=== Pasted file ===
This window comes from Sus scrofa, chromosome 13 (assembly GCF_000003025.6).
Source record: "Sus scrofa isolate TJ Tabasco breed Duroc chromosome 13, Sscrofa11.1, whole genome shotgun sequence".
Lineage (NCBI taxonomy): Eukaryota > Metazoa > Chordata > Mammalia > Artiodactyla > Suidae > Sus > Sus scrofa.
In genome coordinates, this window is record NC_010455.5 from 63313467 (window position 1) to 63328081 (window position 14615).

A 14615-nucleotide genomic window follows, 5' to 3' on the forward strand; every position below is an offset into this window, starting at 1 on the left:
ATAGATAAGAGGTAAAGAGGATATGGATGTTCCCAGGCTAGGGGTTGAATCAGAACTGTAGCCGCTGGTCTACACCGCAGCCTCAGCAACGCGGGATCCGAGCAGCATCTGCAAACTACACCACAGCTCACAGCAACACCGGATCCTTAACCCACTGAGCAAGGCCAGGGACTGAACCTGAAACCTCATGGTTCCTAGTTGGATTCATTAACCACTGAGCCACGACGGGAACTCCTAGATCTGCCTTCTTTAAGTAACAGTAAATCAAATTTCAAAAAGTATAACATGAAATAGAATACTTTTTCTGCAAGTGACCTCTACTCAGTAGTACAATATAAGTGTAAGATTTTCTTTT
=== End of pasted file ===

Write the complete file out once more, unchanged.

This window comes from Sus scrofa, chromosome 13 (assembly GCF_000003025.6).
Source record: "Sus scrofa isolate TJ Tabasco breed Duroc chromosome 13, Sscrofa11.1, whole genome shotgun sequence".
Lineage (NCBI taxonomy): Eukaryota > Metazoa > Chordata > Mammalia > Artiodactyla > Suidae > Sus > Sus scrofa.
In genome coordinates, this window is record NC_010455.5 from 63313467 (window position 1) to 63328081 (window position 14615).

A 14615-nucleotide genomic window follows, 5' to 3' on the forward strand; every position below is an offset into this window, starting at 1 on the left:
ATAGATAAGAGGTAAAGAGGATATGGATGTTCCCAGGCTAGGGGTTGAATCAGAACTGTAGCCGCTGGTCTACACCGCAGCCTCAGCAACGCGGGATCCGAGCAGCATCTGCAAACTACACCACAGCTCACAGCAACACCGGATCCTTAACCCACTGAGCAAGGCCAGGGACTGAACCTGAAACCTCATGGTTCCTAGTTGGATTCATTAACCACTGAGCCACGACGGGAACTCCTAGATCTGCCTTCTTTAAGTAACAGTAAATCAAATTTCAAAAAGTATAACATGAAATAGAATACTTTTTCTGCAAGTGACCTCTACTCAGTAGTACAATATAAGTGTAAGATTTTCTTTT